Antitrust Division Charges Health Care Staffing Company with Criminal Wage-Fixing and No-Poaching Agreement

The Justice Department’s Antitrust Division is pushing criminal enforcement against companies for illegal wage-fixing among competitors in the hiring market.  After years of warning companies that DOJ intended to prosecute criminal cases for illegal cartel activity in labor markets, DOJ is delivering on its warning.

In its third announced criminal case, DOJ has indicted VDA OC, LLC, a health care staffing company that supplied nurses for a public school district in Nevada for agreeing with a competitor not to raise wages or hire nurses from each other.  The grand jury also indicted Ryan Hee, a former manager for the predecessor company to VDA OC, LLC.

DOJ has brought three separate criminal prosecutions involving labor market collusion, all in the health care market.

As alleged by DOJ, the criminal conspiracy occurred between October 2016 and July 2017, when new ownership acquired VDA OC, LLC. Advantage had a contract with Clark County School District for nurses that provide constant care to students with medical needs.  The nurses perform specialized health procedures and accompany medically fragile students at school and on bus rides.

VDA’s predecessor had agreed with an unnamed co-conspirator to not recruit or hire nurses from each other and to refrain from raising nurses’ wages.  A third company is referenced in the indictment as participating the alleged conspiracy. It is likely that the two un-named co-conspirators are cooperating with the DOJ prosecution.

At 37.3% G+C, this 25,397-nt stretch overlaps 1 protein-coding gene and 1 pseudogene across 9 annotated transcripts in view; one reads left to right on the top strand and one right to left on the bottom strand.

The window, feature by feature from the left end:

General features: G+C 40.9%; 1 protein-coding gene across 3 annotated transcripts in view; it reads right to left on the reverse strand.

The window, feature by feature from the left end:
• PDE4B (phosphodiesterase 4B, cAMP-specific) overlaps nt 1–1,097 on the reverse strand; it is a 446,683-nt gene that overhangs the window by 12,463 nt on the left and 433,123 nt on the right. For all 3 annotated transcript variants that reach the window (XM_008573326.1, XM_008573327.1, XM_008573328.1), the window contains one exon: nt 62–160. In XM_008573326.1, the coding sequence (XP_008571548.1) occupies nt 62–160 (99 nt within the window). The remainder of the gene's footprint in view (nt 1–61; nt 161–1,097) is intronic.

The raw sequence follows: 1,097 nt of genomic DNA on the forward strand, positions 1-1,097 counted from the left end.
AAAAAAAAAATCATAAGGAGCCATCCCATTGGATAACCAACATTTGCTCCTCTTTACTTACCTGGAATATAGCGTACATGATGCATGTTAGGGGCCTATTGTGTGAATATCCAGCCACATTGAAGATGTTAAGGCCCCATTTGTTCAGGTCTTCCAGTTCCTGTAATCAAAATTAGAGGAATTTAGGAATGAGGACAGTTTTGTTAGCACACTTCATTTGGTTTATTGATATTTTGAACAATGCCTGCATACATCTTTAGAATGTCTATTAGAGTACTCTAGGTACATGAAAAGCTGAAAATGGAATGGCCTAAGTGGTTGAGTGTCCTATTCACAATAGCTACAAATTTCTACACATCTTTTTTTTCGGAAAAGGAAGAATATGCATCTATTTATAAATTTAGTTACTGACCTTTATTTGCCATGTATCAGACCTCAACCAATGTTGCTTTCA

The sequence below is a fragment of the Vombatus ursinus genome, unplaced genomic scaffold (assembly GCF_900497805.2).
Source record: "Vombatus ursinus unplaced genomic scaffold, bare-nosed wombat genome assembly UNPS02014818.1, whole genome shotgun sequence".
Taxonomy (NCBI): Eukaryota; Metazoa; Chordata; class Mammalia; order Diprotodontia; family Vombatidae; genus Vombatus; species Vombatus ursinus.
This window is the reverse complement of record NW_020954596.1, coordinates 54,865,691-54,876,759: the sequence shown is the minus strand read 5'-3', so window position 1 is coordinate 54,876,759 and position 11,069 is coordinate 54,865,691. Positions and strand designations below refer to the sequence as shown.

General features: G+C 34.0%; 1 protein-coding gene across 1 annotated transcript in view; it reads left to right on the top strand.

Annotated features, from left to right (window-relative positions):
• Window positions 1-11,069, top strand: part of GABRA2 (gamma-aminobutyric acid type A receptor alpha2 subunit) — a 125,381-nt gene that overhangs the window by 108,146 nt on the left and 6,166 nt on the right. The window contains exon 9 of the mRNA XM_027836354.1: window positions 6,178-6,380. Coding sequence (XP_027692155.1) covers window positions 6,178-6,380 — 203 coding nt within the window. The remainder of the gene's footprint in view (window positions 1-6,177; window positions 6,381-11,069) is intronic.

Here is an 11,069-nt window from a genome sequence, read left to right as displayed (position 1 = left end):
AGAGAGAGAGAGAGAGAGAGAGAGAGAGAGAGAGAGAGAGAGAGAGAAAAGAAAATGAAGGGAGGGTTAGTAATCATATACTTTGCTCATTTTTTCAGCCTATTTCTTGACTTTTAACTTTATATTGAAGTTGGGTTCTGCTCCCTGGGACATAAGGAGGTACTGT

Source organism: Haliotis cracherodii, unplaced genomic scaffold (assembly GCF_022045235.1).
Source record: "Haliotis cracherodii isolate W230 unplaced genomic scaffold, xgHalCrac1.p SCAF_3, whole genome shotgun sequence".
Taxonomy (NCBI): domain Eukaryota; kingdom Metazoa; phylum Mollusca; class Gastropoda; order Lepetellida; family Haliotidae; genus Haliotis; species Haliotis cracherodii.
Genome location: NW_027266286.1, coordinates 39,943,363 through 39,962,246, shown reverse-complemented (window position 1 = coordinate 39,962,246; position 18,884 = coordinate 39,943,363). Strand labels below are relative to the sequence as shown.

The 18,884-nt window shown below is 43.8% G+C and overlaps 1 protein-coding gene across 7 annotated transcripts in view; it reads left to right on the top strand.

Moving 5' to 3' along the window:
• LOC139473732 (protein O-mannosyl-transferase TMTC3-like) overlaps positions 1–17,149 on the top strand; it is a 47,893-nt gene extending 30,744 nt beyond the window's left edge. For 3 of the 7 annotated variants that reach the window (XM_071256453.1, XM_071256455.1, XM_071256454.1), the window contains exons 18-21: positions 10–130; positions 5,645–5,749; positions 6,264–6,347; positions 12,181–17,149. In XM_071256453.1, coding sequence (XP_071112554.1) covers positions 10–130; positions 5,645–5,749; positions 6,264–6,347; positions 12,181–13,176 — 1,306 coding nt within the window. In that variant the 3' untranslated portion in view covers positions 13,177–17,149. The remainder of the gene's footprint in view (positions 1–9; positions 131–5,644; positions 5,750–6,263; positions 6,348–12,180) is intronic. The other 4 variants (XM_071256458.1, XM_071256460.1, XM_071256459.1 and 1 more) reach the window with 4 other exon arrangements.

The indictment outlines specific communications occurring between Ryan Hee, a former regional manager, and various co-conspirators.  In an email dated October 21, 2016, Ryan Hee stated to a co-conspirator, “Per our conversation, we will not recruit any of  your active [CCSD nurses],” and the co-conspirator responded, “Agreed on our end as well.  I am glad we can work together through this, and assure that we will not let the field employees run our businesses moving forward.”

As part of the illegal agreement, the staffing competitors agreed that if a nurse sought employment with the competing company, the competitor would immediately notify the employing company and not discuss employment of the nurse. 

Ryan Hee described the understanding, “If anyone threatens us for more money, we will tell them to kick rocks?”

The Justice Department has repeatedly warned companies since 2016 that it would prosecute labor collusion agreements akin to traditional illegal price-fixing and cartel conduct.  Notwithstanding these statements and press reports about ongoing investigations, DOJ brought its first criminal case in December 2020 when it indicted a physical therapist staffing company for illegal wage-fixing. In January 2021, DOJ indicted another company for two antitrust violations for illegal agreements among outpatient surgical facilities not to solicit each other’s senior-level executives.

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